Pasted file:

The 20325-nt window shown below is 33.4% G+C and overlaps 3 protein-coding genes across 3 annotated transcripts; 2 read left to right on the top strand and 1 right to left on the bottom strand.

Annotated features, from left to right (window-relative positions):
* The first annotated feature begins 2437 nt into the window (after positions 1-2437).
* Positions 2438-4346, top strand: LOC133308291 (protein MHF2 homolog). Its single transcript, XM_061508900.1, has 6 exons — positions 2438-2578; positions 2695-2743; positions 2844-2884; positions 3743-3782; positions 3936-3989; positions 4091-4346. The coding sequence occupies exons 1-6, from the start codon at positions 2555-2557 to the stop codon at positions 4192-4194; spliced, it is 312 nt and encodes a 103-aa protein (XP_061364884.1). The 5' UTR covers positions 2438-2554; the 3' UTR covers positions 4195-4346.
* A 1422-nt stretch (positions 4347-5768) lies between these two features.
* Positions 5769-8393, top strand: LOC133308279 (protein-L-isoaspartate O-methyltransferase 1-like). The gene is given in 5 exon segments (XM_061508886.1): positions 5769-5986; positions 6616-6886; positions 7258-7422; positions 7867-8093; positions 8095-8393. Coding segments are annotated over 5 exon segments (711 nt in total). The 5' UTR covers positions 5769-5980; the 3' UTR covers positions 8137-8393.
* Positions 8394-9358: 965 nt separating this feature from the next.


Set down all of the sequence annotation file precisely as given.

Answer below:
The 20325-nt window shown below is 33.4% G+C and overlaps 3 protein-coding genes across 3 annotated transcripts; 2 read left to right on the top strand and 1 right to left on the bottom strand.

Annotated features, from left to right (window-relative positions):
* The first annotated feature begins 2437 nt into the window (after positions 1-2437).
* Positions 2438-4346, top strand: LOC133308291 (protein MHF2 homolog). Its single transcript, XM_061508900.1, has 6 exons — positions 2438-2578; positions 2695-2743; positions 2844-2884; positions 3743-3782; positions 3936-3989; positions 4091-4346. The coding sequence occupies exons 1-6, from the start codon at positions 2555-2557 to the stop codon at positions 4192-4194; spliced, it is 312 nt and encodes a 103-aa protein (XP_061364884.1). The 5' UTR covers positions 2438-2554; the 3' UTR covers positions 4195-4346.
* A 1422-nt stretch (positions 4347-5768) lies between these two features.
* Positions 5769-8393, top strand: LOC133308279 (protein-L-isoaspartate O-methyltransferase 1-like). The gene is given in 5 exon segments (XM_061508886.1): positions 5769-5986; positions 6616-6886; positions 7258-7422; positions 7867-8093; positions 8095-8393. Coding segments are annotated over 5 exon segments (711 nt in total). The 5' UTR covers positions 5769-5980; the 3' UTR covers positions 8137-8393.
* Positions 8394-9358: 965 nt separating this feature from the next.